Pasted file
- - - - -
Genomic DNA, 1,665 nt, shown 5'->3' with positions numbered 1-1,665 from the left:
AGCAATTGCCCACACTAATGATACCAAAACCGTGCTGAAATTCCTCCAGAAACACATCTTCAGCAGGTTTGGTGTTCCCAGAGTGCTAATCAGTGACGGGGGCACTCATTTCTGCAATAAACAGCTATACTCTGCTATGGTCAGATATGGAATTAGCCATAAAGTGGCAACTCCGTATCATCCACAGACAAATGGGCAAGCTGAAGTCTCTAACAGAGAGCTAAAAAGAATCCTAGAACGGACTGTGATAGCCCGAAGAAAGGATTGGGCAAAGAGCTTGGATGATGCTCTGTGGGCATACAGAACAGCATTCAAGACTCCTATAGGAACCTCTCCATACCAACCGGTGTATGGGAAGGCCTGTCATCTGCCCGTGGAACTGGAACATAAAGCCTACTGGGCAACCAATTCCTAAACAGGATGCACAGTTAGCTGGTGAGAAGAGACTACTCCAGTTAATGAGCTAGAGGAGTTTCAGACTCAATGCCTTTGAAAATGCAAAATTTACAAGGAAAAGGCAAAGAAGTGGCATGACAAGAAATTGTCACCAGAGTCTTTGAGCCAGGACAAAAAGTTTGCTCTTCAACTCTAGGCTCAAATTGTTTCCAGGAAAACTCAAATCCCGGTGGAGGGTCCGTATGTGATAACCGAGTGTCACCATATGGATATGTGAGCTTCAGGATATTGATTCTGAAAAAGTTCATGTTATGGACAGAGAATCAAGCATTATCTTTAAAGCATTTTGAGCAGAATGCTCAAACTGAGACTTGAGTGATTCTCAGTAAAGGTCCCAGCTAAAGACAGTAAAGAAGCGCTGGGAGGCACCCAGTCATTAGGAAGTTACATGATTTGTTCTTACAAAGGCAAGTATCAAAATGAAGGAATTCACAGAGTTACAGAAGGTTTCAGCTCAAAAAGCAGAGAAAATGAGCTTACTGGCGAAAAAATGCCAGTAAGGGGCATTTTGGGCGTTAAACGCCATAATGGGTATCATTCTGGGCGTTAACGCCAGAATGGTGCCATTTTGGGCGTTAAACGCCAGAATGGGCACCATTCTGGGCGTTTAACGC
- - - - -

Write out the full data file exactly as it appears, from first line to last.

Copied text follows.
Genomic DNA, 1,665 nt, shown 5'->3' with positions numbered 1-1,665 from the left:
AGCAATTGCCCACACTAATGATACCAAAACCGTGCTGAAATTCCTCCAGAAACACATCTTCAGCAGGTTTGGTGTTCCCAGAGTGCTAATCAGTGACGGGGGCACTCATTTCTGCAATAAACAGCTATACTCTGCTATGGTCAGATATGGAATTAGCCATAAAGTGGCAACTCCGTATCATCCACAGACAAATGGGCAAGCTGAAGTCTCTAACAGAGAGCTAAAAAGAATCCTAGAACGGACTGTGATAGCCCGAAGAAAGGATTGGGCAAAGAGCTTGGATGATGCTCTGTGGGCATACAGAACAGCATTCAAGACTCCTATAGGAACCTCTCCATACCAACCGGTGTATGGGAAGGCCTGTCATCTGCCCGTGGAACTGGAACATAAAGCCTACTGGGCAACCAATTCCTAAACAGGATGCACAGTTAGCTGGTGAGAAGAGACTACTCCAGTTAATGAGCTAGAGGAGTTTCAGACTCAATGCCTTTGAAAATGCAAAATTTACAAGGAAAAGGCAAAGAAGTGGCATGACAAGAAATTGTCACCAGAGTCTTTGAGCCAGGACAAAAAGTTTGCTCTTCAACTCTAGGCTCAAATTGTTTCCAGGAAAACTCAAATCCCGGTGGAGGGTCCGTATGTGATAACCGAGTGTCACCATATGGATATGTGAGCTTCAGGATATTGATTCTGAAAAAGTTCATGTTATGGACAGAGAATCAAGCATTATCTTTAAAGCATTTTGAGCAGAATGCTCAAACTGAGACTTGAGTGATTCTCAGTAAAGGTCCCAGCTAAAGACAGTAAAGAAGCGCTGGGAGGCACCCAGTCATTAGGAAGTTACATGATTTGTTCTTACAAAGGCAAGTATCAAAATGAAGGAATTCACAGAGTTACAGAAGGTTTCAGCTCAAAAAGCAGAGAAAATGAGCTTACTGGCGAAAAAATGCCAGTAAGGGGCATTTTGGGCGTTAAACGCCATAATGGGTATCATTCTGGGCGTTAACGCCAGAATGGTGCCATTTTGGGCGTTAAACGCCAGAATGGGCACCATTCTGGGCGTTTAACGC